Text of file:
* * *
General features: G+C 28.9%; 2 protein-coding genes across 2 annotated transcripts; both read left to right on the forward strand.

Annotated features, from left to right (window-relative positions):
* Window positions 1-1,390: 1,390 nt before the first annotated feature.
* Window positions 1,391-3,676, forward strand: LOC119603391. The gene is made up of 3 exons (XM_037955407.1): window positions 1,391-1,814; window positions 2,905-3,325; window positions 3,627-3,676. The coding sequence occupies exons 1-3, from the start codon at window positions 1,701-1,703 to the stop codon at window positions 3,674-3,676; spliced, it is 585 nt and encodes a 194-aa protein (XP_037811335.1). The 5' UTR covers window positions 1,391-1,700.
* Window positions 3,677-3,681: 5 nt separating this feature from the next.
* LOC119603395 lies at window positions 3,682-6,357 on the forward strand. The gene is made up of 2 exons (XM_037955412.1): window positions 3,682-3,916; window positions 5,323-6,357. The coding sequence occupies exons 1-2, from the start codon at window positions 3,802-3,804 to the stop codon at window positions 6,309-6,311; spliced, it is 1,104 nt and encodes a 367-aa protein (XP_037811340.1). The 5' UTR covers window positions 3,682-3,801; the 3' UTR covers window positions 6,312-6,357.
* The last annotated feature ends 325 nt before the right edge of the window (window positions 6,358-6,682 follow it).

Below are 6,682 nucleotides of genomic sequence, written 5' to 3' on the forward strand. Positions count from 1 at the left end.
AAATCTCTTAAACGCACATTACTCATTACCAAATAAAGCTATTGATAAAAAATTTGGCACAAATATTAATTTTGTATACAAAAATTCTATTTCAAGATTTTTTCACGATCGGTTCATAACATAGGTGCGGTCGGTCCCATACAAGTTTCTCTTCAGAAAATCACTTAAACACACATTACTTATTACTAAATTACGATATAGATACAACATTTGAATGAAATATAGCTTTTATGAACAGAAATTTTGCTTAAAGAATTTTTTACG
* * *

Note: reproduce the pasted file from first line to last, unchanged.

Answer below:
General features: G+C 28.9%; 2 protein-coding genes across 2 annotated transcripts; both read left to right on the forward strand.

Annotated features, from left to right (window-relative positions):
* Window positions 1-1,390: 1,390 nt before the first annotated feature.
* Window positions 1,391-3,676, forward strand: LOC119603391. The gene is made up of 3 exons (XM_037955407.1): window positions 1,391-1,814; window positions 2,905-3,325; window positions 3,627-3,676. The coding sequence occupies exons 1-3, from the start codon at window positions 1,701-1,703 to the stop codon at window positions 3,674-3,676; spliced, it is 585 nt and encodes a 194-aa protein (XP_037811335.1). The 5' UTR covers window positions 1,391-1,700.
* Window positions 3,677-3,681: 5 nt separating this feature from the next.
* LOC119603395 lies at window positions 3,682-6,357 on the forward strand. The gene is made up of 2 exons (XM_037955412.1): window positions 3,682-3,916; window positions 5,323-6,357. The coding sequence occupies exons 1-2, from the start codon at window positions 3,802-3,804 to the stop codon at window positions 6,309-6,311; spliced, it is 1,104 nt and encodes a 367-aa protein (XP_037811340.1). The 5' UTR covers window positions 3,682-3,801; the 3' UTR covers window positions 6,312-6,357.
* The last annotated feature ends 325 nt before the right edge of the window (window positions 6,358-6,682 follow it).

Below are 6,682 nucleotides of genomic sequence, written 5' to 3' on the forward strand. Positions count from 1 at the left end.
AAATCTCTTAAACGCACATTACTCATTACCAAATAAAGCTATTGATAAAAAATTTGGCACAAATATTAATTTTGTATACAAAAATTCTATTTCAAGATTTTTTCACGATCGGTTCATAACATAGGTGCGGTCGGTCCCATACAAGTTTCTCTTCAGAAAATCACTTAAACACACATTACTTATTACTAAATTACGATATAGATACAACATTTGAATGAAATATAGCTTTTATGAACAGAAATTTTGCTTAAAGAATTTTTTACG